Developments like this don’t come along every year. Not even every decade, to be honest. The Tennessee plan that Ford Motor Co. announced in late September was quite simply one of the biggest projects ever.
Ford picked what’s been known as the Memphis Regional Megasite for a mega-project it’s calling Blue Oval City. It represents a $5.6 billion investment by Ford and battery maker SK Innovation, on a 3,600-acre campus, creating some 5,800 new jobs. Ultimately, the project could create as many as 27,000 jobs directly and indirectly.
Bill Ford, executive chair of Ford Motor Co., called it “the largest investment in American manufacturing in the history of our company. Blue Oval City will be America’s largest vehicle and battery manufacturing campus — and it will be the first in the world that’s carbon-neutral.” Manufacturing of all-electric F-Series trucks is slated to begin at Blue Oval City in 2025.
“This is Ford’s first greenfield OEM in 50 years in the U.S.,” says Bob Rolfe, commissioner of the Tennessee Department of Economic and Community Development. “We provided a megasite that has the bandwidth that allows them a campus approach, with their OEM, acreage to build electric vehicle batteries, and also enough land to invite suppliers.” Ford’s campus will be a truly integrated operation, with a sustainable ecosystem that includes key suppliers. That was a big reason for going all-in on such a massive site — ensuring that batteries and other vital components would be manufactured nearby. The importance of that kind of strategy is, perhaps, clearer than ever right now, given the global supply chain woes that have given fits to manufacturers in all industries lately.
The massive, integrated approach has had some industry observers recalling the Rouge manufacturing complex in Michigan, developed by Ford about a century earlier. It was, at the time, the world’s largest integrated factory, intended to produce most of the components for assembling Ford vehicles (it actually produced anti-submarine warfare boats to support the World War I effort before rolling the first Model A off the line in 1927). Rouge was, and is, quite massive, but Blue Oval City has the potential to encompass even more acreage.
A sustainable ecosystem is an ideal approach for parts and components. Of course, it’s not just parts that are hard to come by right now, but also human capital. Tennessee is pulling out all the stops to ensure the availability of the right skilled labor. For example, a new Tennessee College of Applied Technology, or TCAT, is being developed right on site at the Memphis Regional Megasite.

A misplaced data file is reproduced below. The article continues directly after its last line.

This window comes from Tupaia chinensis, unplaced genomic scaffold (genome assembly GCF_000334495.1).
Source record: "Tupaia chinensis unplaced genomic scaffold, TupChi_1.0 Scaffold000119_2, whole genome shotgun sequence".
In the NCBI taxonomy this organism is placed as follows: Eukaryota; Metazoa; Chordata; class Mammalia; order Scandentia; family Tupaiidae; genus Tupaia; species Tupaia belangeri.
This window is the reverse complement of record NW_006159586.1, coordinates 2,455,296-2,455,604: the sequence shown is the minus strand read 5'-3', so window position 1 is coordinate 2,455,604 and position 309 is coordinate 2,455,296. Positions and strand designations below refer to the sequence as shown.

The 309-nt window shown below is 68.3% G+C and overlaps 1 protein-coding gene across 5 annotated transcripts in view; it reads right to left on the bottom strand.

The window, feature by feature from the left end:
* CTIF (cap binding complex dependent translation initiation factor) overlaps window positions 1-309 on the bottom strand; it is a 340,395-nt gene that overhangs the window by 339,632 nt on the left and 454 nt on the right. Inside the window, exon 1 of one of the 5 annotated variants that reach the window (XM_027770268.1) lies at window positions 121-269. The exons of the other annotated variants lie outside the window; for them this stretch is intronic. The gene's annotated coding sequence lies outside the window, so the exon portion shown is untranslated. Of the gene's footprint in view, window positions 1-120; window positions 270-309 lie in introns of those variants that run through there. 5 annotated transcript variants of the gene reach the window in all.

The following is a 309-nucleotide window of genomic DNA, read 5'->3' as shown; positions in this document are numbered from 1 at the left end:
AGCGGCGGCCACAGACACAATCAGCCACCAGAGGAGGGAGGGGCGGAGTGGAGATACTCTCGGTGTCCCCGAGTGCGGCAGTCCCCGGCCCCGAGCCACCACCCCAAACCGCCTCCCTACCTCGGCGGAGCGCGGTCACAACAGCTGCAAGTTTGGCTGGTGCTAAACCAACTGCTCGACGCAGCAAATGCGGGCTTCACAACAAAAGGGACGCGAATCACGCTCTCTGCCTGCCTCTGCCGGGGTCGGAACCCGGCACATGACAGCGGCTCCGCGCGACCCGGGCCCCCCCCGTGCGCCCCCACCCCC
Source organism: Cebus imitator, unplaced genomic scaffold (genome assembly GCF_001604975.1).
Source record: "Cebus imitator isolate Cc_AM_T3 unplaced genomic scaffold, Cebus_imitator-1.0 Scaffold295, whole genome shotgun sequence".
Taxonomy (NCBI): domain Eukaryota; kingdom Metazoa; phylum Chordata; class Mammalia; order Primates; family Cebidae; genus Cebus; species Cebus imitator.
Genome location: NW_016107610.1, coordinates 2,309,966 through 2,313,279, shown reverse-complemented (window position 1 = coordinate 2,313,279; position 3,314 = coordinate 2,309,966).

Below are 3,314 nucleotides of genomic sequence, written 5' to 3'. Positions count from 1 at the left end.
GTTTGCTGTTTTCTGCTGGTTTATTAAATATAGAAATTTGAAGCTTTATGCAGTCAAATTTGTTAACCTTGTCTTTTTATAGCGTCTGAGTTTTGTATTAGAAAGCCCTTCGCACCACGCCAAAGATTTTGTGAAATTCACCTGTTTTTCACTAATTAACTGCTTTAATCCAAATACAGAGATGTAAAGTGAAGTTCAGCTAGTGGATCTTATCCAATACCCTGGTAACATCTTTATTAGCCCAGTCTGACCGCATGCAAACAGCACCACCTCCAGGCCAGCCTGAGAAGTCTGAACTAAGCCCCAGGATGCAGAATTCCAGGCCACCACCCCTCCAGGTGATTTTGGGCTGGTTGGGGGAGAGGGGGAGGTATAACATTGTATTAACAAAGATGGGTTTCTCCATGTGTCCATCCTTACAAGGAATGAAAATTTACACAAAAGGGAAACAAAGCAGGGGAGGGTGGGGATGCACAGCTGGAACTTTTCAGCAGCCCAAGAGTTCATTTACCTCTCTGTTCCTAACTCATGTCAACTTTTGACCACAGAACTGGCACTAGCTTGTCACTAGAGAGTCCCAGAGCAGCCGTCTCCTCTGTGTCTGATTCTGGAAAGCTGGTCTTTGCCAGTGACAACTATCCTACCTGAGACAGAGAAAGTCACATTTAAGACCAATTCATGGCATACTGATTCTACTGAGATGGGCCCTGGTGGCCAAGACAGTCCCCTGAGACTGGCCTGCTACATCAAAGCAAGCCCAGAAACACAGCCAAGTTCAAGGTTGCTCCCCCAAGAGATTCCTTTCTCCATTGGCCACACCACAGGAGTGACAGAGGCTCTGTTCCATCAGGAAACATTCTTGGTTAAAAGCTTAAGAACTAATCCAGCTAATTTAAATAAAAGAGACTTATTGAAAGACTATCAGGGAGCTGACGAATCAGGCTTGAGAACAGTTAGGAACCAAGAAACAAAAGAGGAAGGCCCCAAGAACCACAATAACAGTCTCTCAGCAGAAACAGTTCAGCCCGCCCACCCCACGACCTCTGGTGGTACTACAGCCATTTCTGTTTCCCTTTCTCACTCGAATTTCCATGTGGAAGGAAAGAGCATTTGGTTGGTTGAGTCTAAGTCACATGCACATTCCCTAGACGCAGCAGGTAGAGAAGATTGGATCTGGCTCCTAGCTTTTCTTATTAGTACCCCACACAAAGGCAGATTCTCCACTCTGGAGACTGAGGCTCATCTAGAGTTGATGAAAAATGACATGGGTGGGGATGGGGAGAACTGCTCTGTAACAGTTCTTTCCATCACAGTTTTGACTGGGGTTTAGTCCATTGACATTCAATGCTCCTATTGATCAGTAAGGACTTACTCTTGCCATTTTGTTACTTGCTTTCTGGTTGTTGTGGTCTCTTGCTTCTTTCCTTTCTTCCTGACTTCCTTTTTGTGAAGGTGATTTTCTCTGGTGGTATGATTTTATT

The TCAT will, among other things, provide customized training for Ford and SK Innovation. Its specialized curriculum focusing on mechatronics engineering and automechanics will align well with the needs of electric vehicle and battery manufacturing and repair. The state has in recent months been working hard to get this kind of technical education to students across Tennessee, and about a thousand students were added to the rosters of TCAT locations this past fall to help ease the labor crunch.
The state’s educational efforts have primed it for the kind of development Ford is bringing. Rolfe adds that Ford’s plan is so exciting, with so many lucrative jobs, that it’s likely to attract the interest of qualified applicants from outside Tennessee, too.
Blue Oval City will be the fourth Tennessee automotive assembly plant. Notably, it’ll also be the fourth Tennessee OEM building electric vehicles, further cementing the state’s status as a hub of EV production — today and tomorrow.
Blue Oval City will be America’s largest vehicle and battery manufacturing campus — and it will be the first in the world that’s carbon-neutral. Bill Ford, executive chair, Ford Motor Co. Tennessee has for years now had a big place on the map for automotive manufacturing, and already is the top EV-making state in the Southeast. It is the region’s leader in EV-related jobs and investment. Prior to the big news from Ford, there have been massive, forward-focused EV investments from General Motors in Spring Hill, Nissan in Smyrna, and Volkswagen in Chattanooga. Following are some of the highlights:
- Nissan was the first to bring automotive production to Tennessee, opening its Smyrna plant in 1983. The company chose the site to build pickup trucks and said it was ideal because of its central location within the automotive market and the ability to transport parts there efficiently. A variety of models now roll off the line in Smyrna, including the Pathfinder, Maxima, Murano, Rogue, and the Infinity QX60 — and the Leaf electric vehicle.